Last edited: Mar 9, 2017
  11. KCvale

    KCvale Motorized Bicycle Vendor

    That makes sense, if you have to stop a heavy load going down hill sure, you want REALLY GOOD brakes.

    I have seen Fabians 'Train Bike', it did what it needed to do at the time for him.
  12. FurryOnTheInside

    FurryOnTheInside Well-Known Member

  13. Frankenstein

    Frankenstein Well-Known Member

    A brake caliper would be mounted turned around on the right side, so the actuator was on the outside of the rotor. This just lifts that caliper system to the proper hight so the pads bed in the rotor correctly and at the right angle.
  14. FurryOnTheInside

    FurryOnTheInside Well-Known Member

  15. FurryOnTheInside

    FurryOnTheInside Well-Known Member

    Yeah that's what I thought, with the caliper flipped over it would require a different shape adapter, and this is it. Still needs the right right side IS mount on the fork of course and there's not many of them around.
  16. Frankenstein

    Frankenstein Well-Known Member

    I see them all the time, they look like nuts and welding rods at the hardware store.
  17. Frankenstein

    Frankenstein Well-Known Member

    Or grab some high grade silver solder/braze and make a very very excellent fit on the parts, the thinner the solder and the closer the 2 parts joined the stronger the joint.

    Careful planning would do the job.
  18. FurryOnTheInside

    FurryOnTheInside Well-Known Member

    I only meant there's not many forks with a right hand side International Standard 2000 (IS) disc brake caliper mount!

    So you mean that you can just make one from nuts and weld it to any fork? I don't think it's quite as simple as you suggest.

    Even just measuring can be a PITA. :rolleyes:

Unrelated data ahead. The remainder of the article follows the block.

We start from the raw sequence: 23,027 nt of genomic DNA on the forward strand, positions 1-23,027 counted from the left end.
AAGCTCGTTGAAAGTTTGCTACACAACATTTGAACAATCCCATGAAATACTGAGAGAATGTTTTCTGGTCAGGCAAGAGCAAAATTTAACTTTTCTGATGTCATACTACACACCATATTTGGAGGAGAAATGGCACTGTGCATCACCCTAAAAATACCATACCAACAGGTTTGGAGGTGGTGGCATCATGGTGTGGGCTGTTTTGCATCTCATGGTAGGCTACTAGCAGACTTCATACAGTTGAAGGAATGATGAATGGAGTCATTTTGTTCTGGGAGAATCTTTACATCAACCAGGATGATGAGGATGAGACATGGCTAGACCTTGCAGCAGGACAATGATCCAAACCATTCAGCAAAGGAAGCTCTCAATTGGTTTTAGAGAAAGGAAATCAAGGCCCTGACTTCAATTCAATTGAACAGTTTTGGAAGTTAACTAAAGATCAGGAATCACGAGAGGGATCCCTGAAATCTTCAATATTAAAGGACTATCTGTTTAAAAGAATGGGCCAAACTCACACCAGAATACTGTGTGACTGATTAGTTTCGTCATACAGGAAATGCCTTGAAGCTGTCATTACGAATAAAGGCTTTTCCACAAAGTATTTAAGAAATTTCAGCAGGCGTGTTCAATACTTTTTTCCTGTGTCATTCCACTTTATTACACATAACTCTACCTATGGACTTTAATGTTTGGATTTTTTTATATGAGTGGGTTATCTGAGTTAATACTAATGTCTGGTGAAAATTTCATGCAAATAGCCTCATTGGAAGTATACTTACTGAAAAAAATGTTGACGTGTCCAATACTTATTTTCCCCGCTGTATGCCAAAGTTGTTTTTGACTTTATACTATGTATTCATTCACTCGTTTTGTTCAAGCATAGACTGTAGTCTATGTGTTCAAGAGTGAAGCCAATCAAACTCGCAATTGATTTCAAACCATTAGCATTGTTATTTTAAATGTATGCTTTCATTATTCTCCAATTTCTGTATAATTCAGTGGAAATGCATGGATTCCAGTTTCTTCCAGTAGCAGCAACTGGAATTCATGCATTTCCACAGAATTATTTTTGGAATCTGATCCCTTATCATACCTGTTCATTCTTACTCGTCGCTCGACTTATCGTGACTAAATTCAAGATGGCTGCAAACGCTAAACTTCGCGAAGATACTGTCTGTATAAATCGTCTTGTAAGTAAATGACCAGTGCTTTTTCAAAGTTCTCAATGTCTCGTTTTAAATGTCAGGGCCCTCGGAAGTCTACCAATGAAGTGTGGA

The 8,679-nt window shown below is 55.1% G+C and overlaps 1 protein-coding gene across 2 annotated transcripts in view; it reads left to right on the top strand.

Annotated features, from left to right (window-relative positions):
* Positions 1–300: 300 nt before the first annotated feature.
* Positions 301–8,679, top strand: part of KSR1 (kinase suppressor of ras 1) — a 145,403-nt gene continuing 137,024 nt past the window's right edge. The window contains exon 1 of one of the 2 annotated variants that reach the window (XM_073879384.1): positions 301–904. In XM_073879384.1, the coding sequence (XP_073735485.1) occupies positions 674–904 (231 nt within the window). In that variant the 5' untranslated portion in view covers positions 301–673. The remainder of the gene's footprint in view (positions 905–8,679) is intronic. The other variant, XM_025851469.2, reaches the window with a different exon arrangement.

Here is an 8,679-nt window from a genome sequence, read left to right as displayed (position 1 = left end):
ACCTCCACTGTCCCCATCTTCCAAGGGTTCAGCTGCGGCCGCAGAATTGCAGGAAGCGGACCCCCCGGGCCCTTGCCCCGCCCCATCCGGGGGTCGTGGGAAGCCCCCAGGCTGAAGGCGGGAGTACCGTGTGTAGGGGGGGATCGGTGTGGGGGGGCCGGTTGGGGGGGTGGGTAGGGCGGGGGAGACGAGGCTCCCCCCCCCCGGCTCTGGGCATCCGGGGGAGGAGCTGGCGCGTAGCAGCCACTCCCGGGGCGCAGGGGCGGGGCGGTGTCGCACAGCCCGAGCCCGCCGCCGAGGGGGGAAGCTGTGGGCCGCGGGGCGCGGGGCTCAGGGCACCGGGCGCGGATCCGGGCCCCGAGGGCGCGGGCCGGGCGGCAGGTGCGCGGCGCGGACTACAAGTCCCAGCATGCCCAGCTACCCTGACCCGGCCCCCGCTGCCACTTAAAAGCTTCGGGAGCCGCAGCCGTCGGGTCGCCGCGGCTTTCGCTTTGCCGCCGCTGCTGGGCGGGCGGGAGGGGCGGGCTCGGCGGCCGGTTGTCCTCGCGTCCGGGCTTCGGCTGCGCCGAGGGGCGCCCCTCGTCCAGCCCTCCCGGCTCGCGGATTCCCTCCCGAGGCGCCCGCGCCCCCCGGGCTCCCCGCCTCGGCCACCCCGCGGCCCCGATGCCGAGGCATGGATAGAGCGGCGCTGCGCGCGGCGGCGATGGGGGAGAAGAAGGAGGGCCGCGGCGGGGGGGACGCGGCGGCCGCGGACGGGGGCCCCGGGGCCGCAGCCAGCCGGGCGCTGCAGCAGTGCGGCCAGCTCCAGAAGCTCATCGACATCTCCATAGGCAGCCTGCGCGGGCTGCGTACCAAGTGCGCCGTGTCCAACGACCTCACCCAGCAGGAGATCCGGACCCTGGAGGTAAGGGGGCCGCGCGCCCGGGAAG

I'm trying to work from the caliper back to the fork but it isn't easy keeping the caliper still because of the stiff hose. I don't want to remove the hose at the caliper end (this often turns out badly). I have taped it on now but really it is hard to know exactly where it wants to be. There's only supposed to be a knat's hair clearance inside so the rotor edge doesn't scrape the caliper body. I might try again with paper wrapped around it. Perhaps I should have stuck with the old Hope C2 #3 that had much more clearance than the Shimano XT m785.
    I am using a 3mm steel plate brake mount from an old scooter, modifying it to bolt to the FS mount. Work has stopped until tomorrow so I can make loud grinding noise.
    I should be able to get at least one brake on this fork. It won't look pretty but I think it can work. :)
    Then it should be simple to get the same thing on the right side.. for those who want to.

    Attached Files:

    Last edited: Mar 9, 2017
  19. Frankenstein

    Frankenstein Well-Known Member

    Squeeze the brake onto the rotor with a brake lever and it will be centered on the rotor correctly, turn the wheel until the brake assembly comes to the frame. Level it out carefully and adjust its seat. Once it's set get a friend to continue squeezing the lever. You mark and measure so if you mess up its not their fault.

    Put it together and ride.
  20. FurryOnTheInside

    FurryOnTheInside Well-Known Member

    Well, it's on there but I'll probably be doing it again because there is actually some flex in the 3mm thick steel plate. I will have to drill new IS mount holes and use the appropriate IS-PM 203 Shimano adapter, instead of this concoction of homemade IS+43 plate and IS-PM 160 adapter.
    I also found (even without braking force applied) that the 3mm plate brings the caliper slightly too close to the spokes and there isn't enough outward adjustment in the PM slots to centre the caliper over the rotor, so I did a lot of grinding and filing to get it "perfectly" lined up.

    Do NOT use Stupid Shimano XT precision engineered bloody racing brakes haha, there's no clearance for doing the build by hand. Be sensible and use Hope C2 #3 if you're going to mess around with a homemade adapter plate. :confused:
    (Hope C2 #4 I think is the one that actually mounts direct but that limits you to I think a 165mm rotor.)

    I'm Definitely leaving the right hand side for someone else.
    Anyway here are the pictures of my LEFT side +43 mount for the dual disc mount Marzocchi Z1 1997 that I already know isn't the final version. :rolleyes:

    Sorry the photos are sideways and I have no idea why.